Medical professionals diagnose gout by taking synovial fluid from the infected joint in the process of arthrocentesis. Lab technicians prepare a wet smear on a slide and use polarized microscopy to determine the presence of sodium urate crystals (gout) or calcium pyrophosphate dehydrate or CPPD within the fluid extracted from the infected joint. CPPD crystals are small rods, squares, or rhomboids and are usually harder to identify without a gout or polarized light microscope.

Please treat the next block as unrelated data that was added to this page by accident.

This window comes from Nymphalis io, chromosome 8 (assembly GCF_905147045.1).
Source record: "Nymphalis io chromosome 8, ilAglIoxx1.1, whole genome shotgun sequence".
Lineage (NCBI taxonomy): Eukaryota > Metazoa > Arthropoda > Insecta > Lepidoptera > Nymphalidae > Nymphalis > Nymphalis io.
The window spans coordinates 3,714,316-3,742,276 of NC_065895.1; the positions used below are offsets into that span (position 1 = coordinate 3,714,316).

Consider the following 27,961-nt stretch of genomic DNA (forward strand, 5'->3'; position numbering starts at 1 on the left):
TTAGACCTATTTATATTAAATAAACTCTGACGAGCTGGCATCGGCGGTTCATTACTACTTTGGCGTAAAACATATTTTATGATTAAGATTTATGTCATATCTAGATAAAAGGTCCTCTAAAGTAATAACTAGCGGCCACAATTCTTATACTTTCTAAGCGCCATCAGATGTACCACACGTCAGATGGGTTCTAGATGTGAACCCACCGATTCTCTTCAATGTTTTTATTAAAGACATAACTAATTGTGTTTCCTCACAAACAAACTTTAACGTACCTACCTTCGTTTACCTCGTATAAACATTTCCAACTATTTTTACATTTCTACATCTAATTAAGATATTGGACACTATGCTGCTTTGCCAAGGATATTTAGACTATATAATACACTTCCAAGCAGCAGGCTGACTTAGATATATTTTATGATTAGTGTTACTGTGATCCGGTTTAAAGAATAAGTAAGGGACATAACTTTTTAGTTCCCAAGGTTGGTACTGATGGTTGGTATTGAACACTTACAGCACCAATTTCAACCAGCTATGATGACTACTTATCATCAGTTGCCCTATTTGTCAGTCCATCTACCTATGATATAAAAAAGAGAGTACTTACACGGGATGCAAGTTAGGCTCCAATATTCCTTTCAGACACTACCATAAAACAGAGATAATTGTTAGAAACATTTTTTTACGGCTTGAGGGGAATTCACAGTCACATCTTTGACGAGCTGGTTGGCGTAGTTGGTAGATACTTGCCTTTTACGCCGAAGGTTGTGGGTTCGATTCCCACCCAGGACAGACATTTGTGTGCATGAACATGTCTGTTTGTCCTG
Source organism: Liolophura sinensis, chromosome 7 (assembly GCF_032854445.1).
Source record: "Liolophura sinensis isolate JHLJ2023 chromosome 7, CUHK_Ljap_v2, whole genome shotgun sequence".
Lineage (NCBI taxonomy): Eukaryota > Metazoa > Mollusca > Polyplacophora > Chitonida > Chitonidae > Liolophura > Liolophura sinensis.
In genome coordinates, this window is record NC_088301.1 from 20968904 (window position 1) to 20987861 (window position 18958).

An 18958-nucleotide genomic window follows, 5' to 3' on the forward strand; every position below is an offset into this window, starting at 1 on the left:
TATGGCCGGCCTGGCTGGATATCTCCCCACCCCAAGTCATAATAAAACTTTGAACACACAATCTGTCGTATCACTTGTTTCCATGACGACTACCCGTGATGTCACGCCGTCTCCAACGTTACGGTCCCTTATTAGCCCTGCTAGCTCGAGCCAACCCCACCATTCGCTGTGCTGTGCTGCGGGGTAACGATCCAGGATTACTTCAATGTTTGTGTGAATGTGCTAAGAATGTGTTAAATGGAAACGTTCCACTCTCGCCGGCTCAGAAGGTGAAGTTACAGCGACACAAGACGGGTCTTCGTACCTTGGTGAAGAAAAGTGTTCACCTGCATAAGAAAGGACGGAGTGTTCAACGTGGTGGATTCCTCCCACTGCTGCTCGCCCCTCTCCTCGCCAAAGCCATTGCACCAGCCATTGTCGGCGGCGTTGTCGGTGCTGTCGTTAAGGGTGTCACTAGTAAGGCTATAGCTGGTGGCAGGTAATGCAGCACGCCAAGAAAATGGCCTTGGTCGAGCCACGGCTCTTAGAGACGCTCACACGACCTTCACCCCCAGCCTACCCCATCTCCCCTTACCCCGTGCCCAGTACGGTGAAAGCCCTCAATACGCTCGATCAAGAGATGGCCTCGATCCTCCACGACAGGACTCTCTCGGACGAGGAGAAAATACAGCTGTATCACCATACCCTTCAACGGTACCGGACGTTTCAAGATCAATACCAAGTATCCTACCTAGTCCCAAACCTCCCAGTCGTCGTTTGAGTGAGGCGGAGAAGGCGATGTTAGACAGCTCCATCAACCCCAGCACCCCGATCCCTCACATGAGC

Polarizing filters can easily be adjusted when using the gout microscope, and the beam splitter allows light to be directed directly up to the camera if images need to be captured. If you have questions about a specific gout microscope setup, please email us.